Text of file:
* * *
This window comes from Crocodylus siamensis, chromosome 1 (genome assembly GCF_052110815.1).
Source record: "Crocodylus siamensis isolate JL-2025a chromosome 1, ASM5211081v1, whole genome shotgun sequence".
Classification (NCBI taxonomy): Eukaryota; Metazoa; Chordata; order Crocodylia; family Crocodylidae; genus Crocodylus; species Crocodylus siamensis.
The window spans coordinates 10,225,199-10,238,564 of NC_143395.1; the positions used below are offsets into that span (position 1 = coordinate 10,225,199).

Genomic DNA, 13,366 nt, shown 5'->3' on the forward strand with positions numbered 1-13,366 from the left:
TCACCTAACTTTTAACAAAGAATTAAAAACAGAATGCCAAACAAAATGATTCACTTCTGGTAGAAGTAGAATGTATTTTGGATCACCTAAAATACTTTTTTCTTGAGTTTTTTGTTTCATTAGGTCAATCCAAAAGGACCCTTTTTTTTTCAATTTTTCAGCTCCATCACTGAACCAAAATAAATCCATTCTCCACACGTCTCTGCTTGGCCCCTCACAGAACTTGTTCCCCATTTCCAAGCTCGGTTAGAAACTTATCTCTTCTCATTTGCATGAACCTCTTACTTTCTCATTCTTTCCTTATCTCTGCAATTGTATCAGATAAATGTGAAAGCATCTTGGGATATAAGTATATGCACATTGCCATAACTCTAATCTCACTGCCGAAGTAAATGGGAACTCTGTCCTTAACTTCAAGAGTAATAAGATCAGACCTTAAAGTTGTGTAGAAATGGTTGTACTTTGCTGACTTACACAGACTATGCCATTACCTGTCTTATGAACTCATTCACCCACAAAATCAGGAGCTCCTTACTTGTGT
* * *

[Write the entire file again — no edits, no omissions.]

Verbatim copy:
This window comes from Crocodylus siamensis, chromosome 1 (genome assembly GCF_052110815.1).
Source record: "Crocodylus siamensis isolate JL-2025a chromosome 1, ASM5211081v1, whole genome shotgun sequence".
Classification (NCBI taxonomy): Eukaryota; Metazoa; Chordata; order Crocodylia; family Crocodylidae; genus Crocodylus; species Crocodylus siamensis.
The window spans coordinates 10,225,199-10,238,564 of NC_143395.1; the positions used below are offsets into that span (position 1 = coordinate 10,225,199).

Genomic DNA, 13,366 nt, shown 5'->3' on the forward strand with positions numbered 1-13,366 from the left:
TCACCTAACTTTTAACAAAGAATTAAAAACAGAATGCCAAACAAAATGATTCACTTCTGGTAGAAGTAGAATGTATTTTGGATCACCTAAAATACTTTTTTCTTGAGTTTTTTGTTTCATTAGGTCAATCCAAAAGGACCCTTTTTTTTTCAATTTTTCAGCTCCATCACTGAACCAAAATAAATCCATTCTCCACACGTCTCTGCTTGGCCCCTCACAGAACTTGTTCCCCATTTCCAAGCTCGGTTAGAAACTTATCTCTTCTCATTTGCATGAACCTCTTACTTTCTCATTCTTTCCTTATCTCTGCAATTGTATCAGATAAATGTGAAAGCATCTTGGGATATAAGTATATGCACATTGCCATAACTCTAATCTCACTGCCGAAGTAAATGGGAACTCTGTCCTTAACTTCAAGAGTAATAAGATCAGACCTTAAAGTTGTGTAGAAATGGTTGTACTTTGCTGACTTACACAGACTATGCCATTACCTGTCTTATGAACTCATTCACCCACAAAATCAGGAGCTCCTTACTTGTGT